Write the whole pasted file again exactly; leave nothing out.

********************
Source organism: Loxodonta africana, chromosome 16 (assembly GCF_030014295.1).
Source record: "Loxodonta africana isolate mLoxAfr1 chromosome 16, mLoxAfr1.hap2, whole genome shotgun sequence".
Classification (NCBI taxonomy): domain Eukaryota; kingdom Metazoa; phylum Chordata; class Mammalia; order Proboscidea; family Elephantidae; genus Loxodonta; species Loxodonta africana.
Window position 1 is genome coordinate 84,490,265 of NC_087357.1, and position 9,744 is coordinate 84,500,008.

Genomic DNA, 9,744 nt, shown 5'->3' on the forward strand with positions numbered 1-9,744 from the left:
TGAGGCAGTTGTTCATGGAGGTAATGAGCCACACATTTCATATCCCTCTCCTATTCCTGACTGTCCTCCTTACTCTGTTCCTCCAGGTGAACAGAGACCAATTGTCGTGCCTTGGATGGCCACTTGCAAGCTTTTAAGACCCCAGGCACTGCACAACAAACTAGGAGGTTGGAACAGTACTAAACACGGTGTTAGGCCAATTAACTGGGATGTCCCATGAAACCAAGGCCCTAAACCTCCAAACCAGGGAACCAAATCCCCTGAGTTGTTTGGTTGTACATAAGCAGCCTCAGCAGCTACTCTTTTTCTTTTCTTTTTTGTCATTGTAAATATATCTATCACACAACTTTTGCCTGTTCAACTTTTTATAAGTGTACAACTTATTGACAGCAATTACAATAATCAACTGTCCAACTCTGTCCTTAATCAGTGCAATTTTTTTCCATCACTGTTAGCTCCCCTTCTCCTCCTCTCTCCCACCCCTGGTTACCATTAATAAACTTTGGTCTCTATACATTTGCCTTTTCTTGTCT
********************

Source organism: Loxodonta africana, chromosome 16 (assembly GCF_030014295.1).
Source record: "Loxodonta africana isolate mLoxAfr1 chromosome 16, mLoxAfr1.hap2, whole genome shotgun sequence".
Classification (NCBI taxonomy): domain Eukaryota; kingdom Metazoa; phylum Chordata; class Mammalia; order Proboscidea; family Elephantidae; genus Loxodonta; species Loxodonta africana.
Window position 1 is genome coordinate 84,490,265 of NC_087357.1, and position 9,744 is coordinate 84,500,008.

Genomic DNA, 9,744 nt, shown 5'->3' on the forward strand with positions numbered 1-9,744 from the left:
TGAGGCAGTTGTTCATGGAGGTAATGAGCCACACATTTCATATCCCTCTCCTATTCCTGACTGTCCTCCTTACTCTGTTCCTCCAGGTGAACAGAGACCAATTGTCGTGCCTTGGATGGCCACTTGCAAGCTTTTAAGACCCCAGGCACTGCACAACAAACTAGGAGGTTGGAACAGTACTAAACACGGTGTTAGGCCAATTAACTGGGATGTCCCATGAAACCAAGGCCCTAAACCTCCAAACCAGGGAACCAAATCCCCTGAGTTGTTTGGTTGTACATAAGCAGCCTCAGCAGCTACTCTTTTTCTTTTCTTTTTTGTCATTGTAAATATATCTATCACACAACTTTTGCCTGTTCAACTTTTTATAAGTGTACAACTTATTGACAGCAATTACAATAATCAACTGTCCAACTCTGTCCTTAATCAGTGCAATTTTTTTCCATCACTGTTAGCTCCCCTTCTCCTCCTCTCTCCCACCCCTGGTTACCATTAATAAACTTTGGTCTCTATACATTTGCCTTTTCTTGTCT